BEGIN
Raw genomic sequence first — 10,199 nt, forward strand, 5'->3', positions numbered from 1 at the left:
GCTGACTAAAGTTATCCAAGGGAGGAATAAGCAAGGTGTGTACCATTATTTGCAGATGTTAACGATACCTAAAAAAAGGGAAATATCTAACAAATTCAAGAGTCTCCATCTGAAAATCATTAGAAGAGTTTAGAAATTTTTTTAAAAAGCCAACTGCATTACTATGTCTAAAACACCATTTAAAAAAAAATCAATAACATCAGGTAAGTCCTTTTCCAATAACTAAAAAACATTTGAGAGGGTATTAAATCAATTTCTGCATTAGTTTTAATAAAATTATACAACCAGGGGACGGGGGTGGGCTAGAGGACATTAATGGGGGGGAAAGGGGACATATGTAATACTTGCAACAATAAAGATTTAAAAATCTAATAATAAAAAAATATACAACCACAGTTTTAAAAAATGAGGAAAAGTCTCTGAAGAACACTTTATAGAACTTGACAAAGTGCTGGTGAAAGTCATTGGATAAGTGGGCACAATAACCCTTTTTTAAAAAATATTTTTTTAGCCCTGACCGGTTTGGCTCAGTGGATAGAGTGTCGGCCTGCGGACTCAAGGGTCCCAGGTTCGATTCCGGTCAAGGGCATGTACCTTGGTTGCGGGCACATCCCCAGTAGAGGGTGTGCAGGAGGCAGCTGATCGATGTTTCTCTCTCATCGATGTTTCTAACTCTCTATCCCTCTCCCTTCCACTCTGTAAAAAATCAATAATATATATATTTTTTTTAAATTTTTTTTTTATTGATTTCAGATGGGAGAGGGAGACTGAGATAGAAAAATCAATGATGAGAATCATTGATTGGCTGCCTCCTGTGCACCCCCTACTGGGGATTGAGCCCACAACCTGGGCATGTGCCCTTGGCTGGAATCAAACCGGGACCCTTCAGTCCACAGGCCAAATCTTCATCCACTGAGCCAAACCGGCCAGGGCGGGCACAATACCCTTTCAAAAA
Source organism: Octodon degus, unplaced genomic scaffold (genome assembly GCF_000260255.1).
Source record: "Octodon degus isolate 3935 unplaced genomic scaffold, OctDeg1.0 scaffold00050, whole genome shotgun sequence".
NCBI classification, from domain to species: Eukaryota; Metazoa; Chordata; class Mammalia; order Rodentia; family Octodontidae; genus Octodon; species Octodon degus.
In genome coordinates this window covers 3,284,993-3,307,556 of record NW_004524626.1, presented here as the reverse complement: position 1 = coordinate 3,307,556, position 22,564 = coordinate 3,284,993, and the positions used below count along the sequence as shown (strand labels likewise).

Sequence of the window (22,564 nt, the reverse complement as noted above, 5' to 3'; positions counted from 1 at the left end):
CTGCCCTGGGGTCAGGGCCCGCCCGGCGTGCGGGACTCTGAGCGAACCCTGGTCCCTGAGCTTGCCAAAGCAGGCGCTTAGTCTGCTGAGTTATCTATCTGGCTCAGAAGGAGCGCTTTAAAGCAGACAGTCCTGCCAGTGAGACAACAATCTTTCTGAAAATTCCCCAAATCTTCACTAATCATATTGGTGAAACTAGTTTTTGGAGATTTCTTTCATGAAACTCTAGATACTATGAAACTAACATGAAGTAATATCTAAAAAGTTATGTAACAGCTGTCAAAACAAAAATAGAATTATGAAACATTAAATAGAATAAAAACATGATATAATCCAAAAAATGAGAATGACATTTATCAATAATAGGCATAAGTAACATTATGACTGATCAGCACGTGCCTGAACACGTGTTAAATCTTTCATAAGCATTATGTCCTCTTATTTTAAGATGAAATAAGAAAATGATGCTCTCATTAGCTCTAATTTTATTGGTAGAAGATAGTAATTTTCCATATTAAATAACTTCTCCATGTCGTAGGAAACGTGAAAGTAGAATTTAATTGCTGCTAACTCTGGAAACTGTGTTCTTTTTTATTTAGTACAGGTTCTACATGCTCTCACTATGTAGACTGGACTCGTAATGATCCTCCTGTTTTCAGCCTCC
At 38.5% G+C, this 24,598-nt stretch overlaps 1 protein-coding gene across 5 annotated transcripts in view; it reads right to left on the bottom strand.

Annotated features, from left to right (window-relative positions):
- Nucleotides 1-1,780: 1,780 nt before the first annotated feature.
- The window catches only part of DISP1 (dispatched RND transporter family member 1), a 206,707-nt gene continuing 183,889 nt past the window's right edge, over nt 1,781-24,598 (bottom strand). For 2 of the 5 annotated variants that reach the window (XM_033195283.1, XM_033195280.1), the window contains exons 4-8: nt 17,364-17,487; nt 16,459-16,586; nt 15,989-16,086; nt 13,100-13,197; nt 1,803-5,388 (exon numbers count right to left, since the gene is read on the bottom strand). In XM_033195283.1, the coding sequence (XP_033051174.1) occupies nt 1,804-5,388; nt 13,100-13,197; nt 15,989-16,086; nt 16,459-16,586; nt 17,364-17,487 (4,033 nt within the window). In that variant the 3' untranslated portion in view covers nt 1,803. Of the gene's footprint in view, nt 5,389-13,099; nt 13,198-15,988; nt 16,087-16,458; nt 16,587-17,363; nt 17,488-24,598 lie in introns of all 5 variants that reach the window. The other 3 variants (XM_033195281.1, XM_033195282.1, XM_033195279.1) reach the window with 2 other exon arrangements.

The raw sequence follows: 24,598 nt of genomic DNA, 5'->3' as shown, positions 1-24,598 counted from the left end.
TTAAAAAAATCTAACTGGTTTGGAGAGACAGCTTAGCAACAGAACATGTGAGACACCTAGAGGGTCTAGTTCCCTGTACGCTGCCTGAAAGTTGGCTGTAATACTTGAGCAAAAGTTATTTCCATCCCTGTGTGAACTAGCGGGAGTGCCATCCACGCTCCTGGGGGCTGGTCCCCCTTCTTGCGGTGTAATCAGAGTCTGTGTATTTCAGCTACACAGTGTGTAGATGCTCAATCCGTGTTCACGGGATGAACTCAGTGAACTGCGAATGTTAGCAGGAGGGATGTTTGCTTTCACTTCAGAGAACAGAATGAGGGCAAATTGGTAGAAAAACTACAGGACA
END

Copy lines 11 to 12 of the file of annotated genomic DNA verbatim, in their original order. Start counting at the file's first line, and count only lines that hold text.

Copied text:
- Nucleotides 1-1,780: 1,780 nt before the first annotated feature.
- The window catches only part of DISP1 (dispatched RND transporter family member 1), a 206,707-nt gene continuing 183,889 nt past the window's right edge, over nt 1,781-24,598 (bottom strand). For 2 of the 5 annotated variants that reach the window (XM_033195283.1, XM_033195280.1), the window contains exons 4-8: nt 17,364-17,487; nt 16,459-16,586; nt 15,989-16,086; nt 13,100-13,197; nt 1,803-5,388 (exon numbers count right to left, since the gene is read on the bottom strand). In XM_033195283.1, the coding sequence (XP_033051174.1) occupies nt 1,804-5,388; nt 13,100-13,197; nt 15,989-16,086; nt 16,459-16,586; nt 17,364-17,487 (4,033 nt within the window). In that variant the 3' untranslated portion in view covers nt 1,803. Of the gene's footprint in view, nt 5,389-13,099; nt 13,198-15,988; nt 16,087-16,458; nt 16,587-17,363; nt 17,488-24,598 lie in introns of all 5 variants that reach the window. The other 3 variants (XM_033195281.1, XM_033195282.1, XM_033195279.1) reach the window with 2 other exon arrangements.